Afghanistan and Iran announced plans on Sunday for enhanced security cooperation to combat threats from the Islamic State group, including possible joint military operations.
Standing alongside visiting Afghan leader Ashraf Ghani, Iran’s President Hassan Rouhani said the tumult hitting the region meant intelligence must be shared. His comments came after I.S., which holds swathes of Syria and Iraq, said it was responsible for a suicide bombing in Afghanistan’s Jalalabad, which killed 33 people.
The attack on Saturday at a state-owned bank where government workers were drawing their salaries was the first in Afghanistan claimed by I.S. More than 100 people were also wounded.
Ghani’s two-day visit to Iran is his first since taking over from president Hamid Karzai in September, and he was accompanied on the trip by his foreign minister and minister for oil and mines. The Afghan leader has repeatedly raised the prospect of I.S. making inroads in his country, though the jihadist group has never formally acknowledged having a presence in Afghanistan.
A former finance minister and World Bank technocrat, Ghani said I.S. presented “a serious danger and different form of terrorism.”
“People die daily, we face barbarism,” he said at a joint press conference, prompting Rouhani to nod in agreement. “And without greater cooperation a macabre phenomenon such as Daesh cannot be contained,” Ghani said, using an Arabic acronym for I.S.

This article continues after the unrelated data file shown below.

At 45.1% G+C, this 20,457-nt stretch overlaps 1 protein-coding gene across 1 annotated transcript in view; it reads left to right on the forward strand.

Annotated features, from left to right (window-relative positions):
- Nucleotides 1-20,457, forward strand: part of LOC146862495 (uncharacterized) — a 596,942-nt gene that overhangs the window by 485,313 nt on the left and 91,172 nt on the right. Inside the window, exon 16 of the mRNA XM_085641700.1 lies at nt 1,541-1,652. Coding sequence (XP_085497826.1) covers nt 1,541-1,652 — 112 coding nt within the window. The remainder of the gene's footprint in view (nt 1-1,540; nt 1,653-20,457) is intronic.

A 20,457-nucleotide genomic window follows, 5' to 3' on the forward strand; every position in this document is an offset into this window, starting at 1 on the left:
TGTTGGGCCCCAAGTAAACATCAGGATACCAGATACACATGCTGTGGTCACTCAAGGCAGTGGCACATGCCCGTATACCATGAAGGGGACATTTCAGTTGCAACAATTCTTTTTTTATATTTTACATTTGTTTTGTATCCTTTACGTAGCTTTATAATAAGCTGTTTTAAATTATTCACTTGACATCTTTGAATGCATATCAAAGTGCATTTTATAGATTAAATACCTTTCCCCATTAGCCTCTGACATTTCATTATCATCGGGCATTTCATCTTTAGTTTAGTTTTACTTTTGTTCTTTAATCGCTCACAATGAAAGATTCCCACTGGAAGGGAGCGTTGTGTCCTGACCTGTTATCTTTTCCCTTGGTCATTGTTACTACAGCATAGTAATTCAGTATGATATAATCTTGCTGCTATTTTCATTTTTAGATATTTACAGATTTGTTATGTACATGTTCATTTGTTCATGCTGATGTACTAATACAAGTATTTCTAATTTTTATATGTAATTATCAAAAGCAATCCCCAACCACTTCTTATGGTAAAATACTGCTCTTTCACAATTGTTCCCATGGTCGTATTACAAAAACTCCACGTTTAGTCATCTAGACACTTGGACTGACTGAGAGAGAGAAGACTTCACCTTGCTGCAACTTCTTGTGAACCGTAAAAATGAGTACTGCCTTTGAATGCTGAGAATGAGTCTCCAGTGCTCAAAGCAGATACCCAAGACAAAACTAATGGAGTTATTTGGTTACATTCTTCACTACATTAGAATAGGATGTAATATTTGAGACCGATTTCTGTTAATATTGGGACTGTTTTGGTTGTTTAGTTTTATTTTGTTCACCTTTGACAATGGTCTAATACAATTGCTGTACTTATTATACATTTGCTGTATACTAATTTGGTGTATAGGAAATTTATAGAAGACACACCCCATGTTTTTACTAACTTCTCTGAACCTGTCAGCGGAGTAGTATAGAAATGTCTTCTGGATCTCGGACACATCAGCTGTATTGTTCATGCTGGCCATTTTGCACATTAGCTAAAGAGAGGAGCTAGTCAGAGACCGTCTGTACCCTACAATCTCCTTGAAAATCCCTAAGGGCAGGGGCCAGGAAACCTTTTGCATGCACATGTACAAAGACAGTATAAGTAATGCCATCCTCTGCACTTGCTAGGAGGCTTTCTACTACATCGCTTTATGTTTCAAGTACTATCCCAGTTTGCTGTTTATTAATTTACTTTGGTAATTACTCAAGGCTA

Rouhani said: “We have agreed to cooperate further in the fight against terrorism, violence and extremism in the region, especially in border regions. We need intelligence sharing and, if necessary, cooperation in operations because the problems that exist are not restricted and gradually spread throughout the region, affecting everyone.”
The two leaders did not specify further what they thought could be done to confront I.S., which swept into Iraq from Syria last June. The group holds Mosul, Iraq’s second city. Iran has been central in the Baghdad government’s fight against I.S., coordinating Shia militias and providing military advisers from its powerful Revolutionary Guards Corps. The largest such operation saw I.S. cleared early this month from Tikrit, a city north of Baghdad and the childhood home of executed Sunni dictator Saddam Hussein.
In Afghanistan, the Taliban have seen defections to I.S. in recent months, with some voicing their disaffection with their one-eyed supreme leader Mullah Omar who has not been seen in almost 14 years. A person purporting to be an I.S. spokesman said in a call to AFP that the group was behind the Jalalabad bombing. An online post allegedly from I.S. made the same claim, but could not be verified.
Iran and Afghanistan have close ties. In 2001, Tehran took the rare step of cooperating with Washington in a U.S.-led invasion that ousted the Taliban regime from power in Kabul.